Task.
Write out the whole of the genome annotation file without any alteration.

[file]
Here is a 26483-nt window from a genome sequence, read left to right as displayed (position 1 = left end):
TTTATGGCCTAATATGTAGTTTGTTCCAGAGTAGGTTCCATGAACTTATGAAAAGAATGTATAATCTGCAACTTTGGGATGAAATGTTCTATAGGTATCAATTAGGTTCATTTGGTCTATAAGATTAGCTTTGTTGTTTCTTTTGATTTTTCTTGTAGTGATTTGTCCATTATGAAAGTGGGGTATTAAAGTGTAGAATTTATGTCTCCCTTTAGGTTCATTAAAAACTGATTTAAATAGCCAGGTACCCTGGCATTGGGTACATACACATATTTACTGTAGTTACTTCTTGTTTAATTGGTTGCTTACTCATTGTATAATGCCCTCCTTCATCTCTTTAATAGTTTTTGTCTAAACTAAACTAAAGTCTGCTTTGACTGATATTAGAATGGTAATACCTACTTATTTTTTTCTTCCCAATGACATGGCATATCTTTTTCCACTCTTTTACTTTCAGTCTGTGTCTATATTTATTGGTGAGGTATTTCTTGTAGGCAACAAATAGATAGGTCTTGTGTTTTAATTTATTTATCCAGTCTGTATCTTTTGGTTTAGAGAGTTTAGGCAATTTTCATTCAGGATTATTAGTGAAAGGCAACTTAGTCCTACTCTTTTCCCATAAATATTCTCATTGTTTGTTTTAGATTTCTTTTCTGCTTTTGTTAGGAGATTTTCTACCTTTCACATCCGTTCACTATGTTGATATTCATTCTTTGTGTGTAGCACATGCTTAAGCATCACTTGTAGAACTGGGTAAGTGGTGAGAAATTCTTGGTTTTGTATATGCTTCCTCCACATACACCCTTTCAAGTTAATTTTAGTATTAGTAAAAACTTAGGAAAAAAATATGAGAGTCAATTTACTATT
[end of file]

Here is a 26483-nt window from a genome sequence, read left to right as displayed (position 1 = left end):
TTTATGGCCTAATATGTAGTTTGTTCCAGAGTAGGTTCCATGAACTTATGAAAAGAATGTATAATCTGCAACTTTGGGATGAAATGTTCTATAGGTATCAATTAGGTTCATTTGGTCTATAAGATTAGCTTTGTTGTTTCTTTTGATTTTTCTTGTAGTGATTTGTCCATTATGAAAGTGGGGTATTAAAGTGTAGAATTTATGTCTCCCTTTAGGTTCATTAAAAACTGATTTAAATAGCCAGGTACCCTGGCATTGGGTACATACACATATTTACTGTAGTTACTTCTTGTTTAATTGGTTGCTTACTCATTGTATAATGCCCTCCTTCATCTCTTTAATAGTTTTTGTCTAAACTAAACTAAAGTCTGCTTTGACTGATATTAGAATGGTAATACCTACTTATTTTTTTCTTCCCAATGACATGGCATATCTTTTTCCACTCTTTTACTTTCAGTCTGTGTCTATATTTATTGGTGAGGTATTTCTTGTAGGCAACAAATAGATAGGTCTTGTGTTTTAATTTATTTATCCAGTCTGTATCTTTTGGTTTAGAGAGTTTAGGCAATTTTCATTCAGGATTATTAGTGAAAGGCAACTTAGTCCTACTCTTTTCCCATAAATATTCTCATTGTTTGTTTTAGATTTCTTTTCTGCTTTTGTTAGGAGATTTTCTACCTTTCACATCCGTTCACTATGTTGATATTCATTCTTTGTGTGTAGCACATGCTTAAGCATCACTTGTAGAACTGGGTAAGTGGTGAGAAATTCTTGGTTTTGTATATGCTTCCTCCACATACACCCTTTCAAGTTAATTTTAGTATTAGTAAAAACTTAGGAAAAAAATATGAGAGTCAATTTACTATT